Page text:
AMSTERDAM ― KLM Royal Dutch Airlines, known for its social savvy and service, is expanding its online presence to reach out to Korean customers with the launch of a KakaoTalk customer service account in a bid to “be where its customers are,” the airline’s e-commerce executive said.
“Replying in Korean on Korea’s most popular social media platform allows KLM to be in close interaction with its Korean customers,” Tjalling Smit, Air France KLM’s senior vice president of e-commerce, said during an interview at the airline’s headquarters in Amsterdam, the Netherlands.
On Friday, the Dutch flagship carrier began offering the 24/7 social media service via KakaoTalk, Korea’s largest mobile messenger, to assist customers with queries ranging from seat selection and ticket rebooking to reservation cancellations and excess baggage.
Tjalling Smit, senior vice president of e-commerce at Air France KLM, shows the company’s new mobile game, “Jets ― Flying Adventure,” on his smartphone at KLM’s headquarters in Amsterdam, the Netherlands. (KLM)
For Air France KLM, which merged into one group in 2004, Korea is the 16th-largest market by revenue out of some 100 countries and No. 3 market in Asia following China and Japan, according to Smit.
“With 11 connections between Europe and Korea weekly and 134 worldwide onward flights from Amsterdam Airport Schiphol, Korean passengers represent an important market for KLM,” he said.
KLM already offers similar services in 13 languages on various social media platforms including Instagram, LinkedIn, Google+, Pinterest and Chinese messenger Sina Weibo.
“We believe in trial and error. In the fast-changing social media landscape, sometimes you have a big win, sometimes you don’t. But we’d like to take a risk,” Smit said.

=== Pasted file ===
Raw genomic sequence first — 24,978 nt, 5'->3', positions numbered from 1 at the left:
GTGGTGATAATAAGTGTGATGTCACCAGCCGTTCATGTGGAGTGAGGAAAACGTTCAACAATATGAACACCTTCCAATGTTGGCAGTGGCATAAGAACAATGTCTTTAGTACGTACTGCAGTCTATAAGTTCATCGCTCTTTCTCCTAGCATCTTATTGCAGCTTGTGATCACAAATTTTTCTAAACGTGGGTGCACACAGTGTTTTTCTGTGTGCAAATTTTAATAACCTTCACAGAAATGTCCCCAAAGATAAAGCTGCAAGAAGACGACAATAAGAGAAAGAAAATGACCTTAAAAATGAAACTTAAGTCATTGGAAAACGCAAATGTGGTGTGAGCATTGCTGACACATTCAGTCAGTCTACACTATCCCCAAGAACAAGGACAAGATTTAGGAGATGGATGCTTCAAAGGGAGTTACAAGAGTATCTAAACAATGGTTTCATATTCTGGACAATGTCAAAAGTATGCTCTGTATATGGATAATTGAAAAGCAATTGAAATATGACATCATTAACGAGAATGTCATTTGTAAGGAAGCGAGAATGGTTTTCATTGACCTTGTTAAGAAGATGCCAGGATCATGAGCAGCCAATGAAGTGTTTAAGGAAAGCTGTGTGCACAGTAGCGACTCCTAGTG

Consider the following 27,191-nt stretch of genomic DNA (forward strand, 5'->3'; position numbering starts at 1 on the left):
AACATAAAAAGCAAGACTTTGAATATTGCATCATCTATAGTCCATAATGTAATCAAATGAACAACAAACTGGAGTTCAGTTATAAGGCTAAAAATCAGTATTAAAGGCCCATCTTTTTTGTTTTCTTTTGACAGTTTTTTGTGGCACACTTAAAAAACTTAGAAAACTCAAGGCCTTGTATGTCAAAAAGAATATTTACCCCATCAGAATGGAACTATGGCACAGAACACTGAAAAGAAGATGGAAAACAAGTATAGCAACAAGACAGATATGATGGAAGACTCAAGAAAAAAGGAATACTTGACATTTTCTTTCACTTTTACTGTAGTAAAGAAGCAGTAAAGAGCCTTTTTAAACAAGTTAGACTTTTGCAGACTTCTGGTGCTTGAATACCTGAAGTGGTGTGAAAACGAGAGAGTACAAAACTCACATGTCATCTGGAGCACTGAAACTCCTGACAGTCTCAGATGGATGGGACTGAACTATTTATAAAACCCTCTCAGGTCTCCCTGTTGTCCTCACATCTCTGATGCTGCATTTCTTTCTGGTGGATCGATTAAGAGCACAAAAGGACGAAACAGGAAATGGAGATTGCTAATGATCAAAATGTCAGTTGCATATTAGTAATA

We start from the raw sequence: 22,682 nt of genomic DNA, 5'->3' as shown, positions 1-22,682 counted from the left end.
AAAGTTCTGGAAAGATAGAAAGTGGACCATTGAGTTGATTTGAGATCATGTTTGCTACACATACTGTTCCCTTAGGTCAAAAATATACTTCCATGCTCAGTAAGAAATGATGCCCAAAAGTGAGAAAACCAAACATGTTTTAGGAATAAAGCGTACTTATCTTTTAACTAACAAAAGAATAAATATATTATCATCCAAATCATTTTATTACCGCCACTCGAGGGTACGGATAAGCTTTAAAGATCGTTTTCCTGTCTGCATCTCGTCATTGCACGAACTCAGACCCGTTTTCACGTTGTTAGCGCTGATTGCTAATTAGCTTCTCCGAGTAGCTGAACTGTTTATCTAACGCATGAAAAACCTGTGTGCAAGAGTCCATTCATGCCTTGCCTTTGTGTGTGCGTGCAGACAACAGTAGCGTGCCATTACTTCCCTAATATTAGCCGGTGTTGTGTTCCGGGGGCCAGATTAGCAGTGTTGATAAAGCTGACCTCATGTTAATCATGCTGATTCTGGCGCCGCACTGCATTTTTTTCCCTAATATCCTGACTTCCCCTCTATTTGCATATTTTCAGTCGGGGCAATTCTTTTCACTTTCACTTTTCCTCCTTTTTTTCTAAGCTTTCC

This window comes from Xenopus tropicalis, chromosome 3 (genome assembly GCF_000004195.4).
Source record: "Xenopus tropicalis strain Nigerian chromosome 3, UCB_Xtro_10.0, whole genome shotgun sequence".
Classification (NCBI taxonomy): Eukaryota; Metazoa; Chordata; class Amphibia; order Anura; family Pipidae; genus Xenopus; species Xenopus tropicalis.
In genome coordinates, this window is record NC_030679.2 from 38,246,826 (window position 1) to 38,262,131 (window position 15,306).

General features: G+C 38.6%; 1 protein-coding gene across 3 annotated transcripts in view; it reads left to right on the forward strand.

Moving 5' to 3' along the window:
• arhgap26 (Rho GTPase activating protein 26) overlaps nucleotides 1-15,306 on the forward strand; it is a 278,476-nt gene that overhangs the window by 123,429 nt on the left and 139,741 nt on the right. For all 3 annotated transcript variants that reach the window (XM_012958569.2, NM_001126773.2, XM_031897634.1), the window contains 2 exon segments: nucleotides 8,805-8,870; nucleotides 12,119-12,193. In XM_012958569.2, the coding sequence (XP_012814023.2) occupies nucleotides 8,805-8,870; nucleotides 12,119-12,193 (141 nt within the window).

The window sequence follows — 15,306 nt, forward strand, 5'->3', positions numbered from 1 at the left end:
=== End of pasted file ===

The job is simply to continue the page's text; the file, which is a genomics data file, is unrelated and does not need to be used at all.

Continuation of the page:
“We believe that we can establish a one-to-one connection with our passengers and potential customers through digital media. That’s why we have to be where they are ― social media,” he said.
The carrier receives more than 70,000 mentions on social media a week, 4,500 of which are questions that are handled by some 150 service agents. It has a massive 9.1 million likes on Facebook and 1.7 million followers on Twitter.
Such customer-centric social effort has paid off.
The Dutch carrier generated 25 million euros ($28 million) in annual revenue through its social media channels in 2014, the year when KLM developed a system that allows customers to book a flight ticket and make payments via social media for the first time in aviation industry.
The innovation goes beyond social channels. The carrier created its own mobile games.
In May, KLM released its second mobile game, “Jets ― Flying Adventure,” in which KLM passengers receive an in-game reward when they get to their gate on time.
“By implementing the beacon functionality in ‘Jets,’ we created a unique link between ‘Jets’ as an entertainment game and the practical challenges of running an airline, like departing on time,” Smit said.
By Park Han-na, Korea Herald correspondent